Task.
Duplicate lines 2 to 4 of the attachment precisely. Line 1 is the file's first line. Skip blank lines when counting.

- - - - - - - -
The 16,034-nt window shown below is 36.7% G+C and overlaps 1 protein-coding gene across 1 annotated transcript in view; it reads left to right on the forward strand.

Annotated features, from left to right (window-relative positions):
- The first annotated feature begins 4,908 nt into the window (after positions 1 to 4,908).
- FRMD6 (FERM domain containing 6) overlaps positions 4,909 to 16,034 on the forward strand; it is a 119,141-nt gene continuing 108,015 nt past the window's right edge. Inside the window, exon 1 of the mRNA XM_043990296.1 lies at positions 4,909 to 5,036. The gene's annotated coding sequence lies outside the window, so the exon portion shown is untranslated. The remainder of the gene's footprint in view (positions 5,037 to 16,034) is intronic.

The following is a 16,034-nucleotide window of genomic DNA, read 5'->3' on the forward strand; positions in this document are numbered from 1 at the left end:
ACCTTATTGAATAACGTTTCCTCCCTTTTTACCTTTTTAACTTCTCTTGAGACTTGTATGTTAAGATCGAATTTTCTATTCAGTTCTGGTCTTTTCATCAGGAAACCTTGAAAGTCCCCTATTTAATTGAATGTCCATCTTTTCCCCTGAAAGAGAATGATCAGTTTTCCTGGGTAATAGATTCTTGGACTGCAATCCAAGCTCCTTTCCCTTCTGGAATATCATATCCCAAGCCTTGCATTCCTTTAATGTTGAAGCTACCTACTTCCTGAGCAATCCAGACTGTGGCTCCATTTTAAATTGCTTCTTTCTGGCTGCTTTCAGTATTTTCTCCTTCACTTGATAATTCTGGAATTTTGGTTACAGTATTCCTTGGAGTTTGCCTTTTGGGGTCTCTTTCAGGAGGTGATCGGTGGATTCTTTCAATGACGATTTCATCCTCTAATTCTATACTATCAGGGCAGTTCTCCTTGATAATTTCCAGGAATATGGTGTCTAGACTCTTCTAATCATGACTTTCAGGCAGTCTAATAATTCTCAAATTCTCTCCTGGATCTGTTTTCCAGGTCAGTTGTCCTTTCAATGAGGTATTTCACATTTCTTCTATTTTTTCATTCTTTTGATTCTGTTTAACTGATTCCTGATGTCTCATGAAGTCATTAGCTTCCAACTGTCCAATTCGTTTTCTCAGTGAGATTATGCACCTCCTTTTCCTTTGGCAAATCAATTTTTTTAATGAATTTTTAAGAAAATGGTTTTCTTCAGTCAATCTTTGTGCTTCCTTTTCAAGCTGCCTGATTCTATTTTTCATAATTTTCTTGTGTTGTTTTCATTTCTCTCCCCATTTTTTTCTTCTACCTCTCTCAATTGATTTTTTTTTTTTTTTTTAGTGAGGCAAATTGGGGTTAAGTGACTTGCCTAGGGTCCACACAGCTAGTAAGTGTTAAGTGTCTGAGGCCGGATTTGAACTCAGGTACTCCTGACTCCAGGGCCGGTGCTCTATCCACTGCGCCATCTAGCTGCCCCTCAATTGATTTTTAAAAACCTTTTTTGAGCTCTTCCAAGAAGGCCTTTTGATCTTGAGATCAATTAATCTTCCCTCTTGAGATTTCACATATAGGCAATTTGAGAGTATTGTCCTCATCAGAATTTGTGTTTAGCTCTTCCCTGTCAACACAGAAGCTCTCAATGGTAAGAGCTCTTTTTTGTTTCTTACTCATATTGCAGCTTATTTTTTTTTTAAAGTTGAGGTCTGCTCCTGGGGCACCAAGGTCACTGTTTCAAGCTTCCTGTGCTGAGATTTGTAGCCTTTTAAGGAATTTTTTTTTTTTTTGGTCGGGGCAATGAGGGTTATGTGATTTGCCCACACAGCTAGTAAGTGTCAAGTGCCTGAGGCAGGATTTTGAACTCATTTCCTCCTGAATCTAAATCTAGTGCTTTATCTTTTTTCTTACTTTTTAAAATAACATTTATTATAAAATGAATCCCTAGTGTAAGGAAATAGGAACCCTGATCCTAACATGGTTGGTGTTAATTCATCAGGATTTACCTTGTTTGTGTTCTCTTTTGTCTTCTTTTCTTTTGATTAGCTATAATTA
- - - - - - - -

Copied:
Annotated features, from left to right (window-relative positions):
- The first annotated feature begins 4,908 nt into the window (after positions 1 to 4,908).
- FRMD6 (FERM domain containing 6) overlaps positions 4,909 to 16,034 on the forward strand; it is a 119,141-nt gene continuing 108,015 nt past the window's right edge. Inside the window, exon 1 of the mRNA XM_043990296.1 lies at positions 4,909 to 5,036. The gene's annotated coding sequence lies outside the window, so the exon portion shown is untranslated. The remainder of the gene's footprint in view (positions 5,037 to 16,034) is intronic.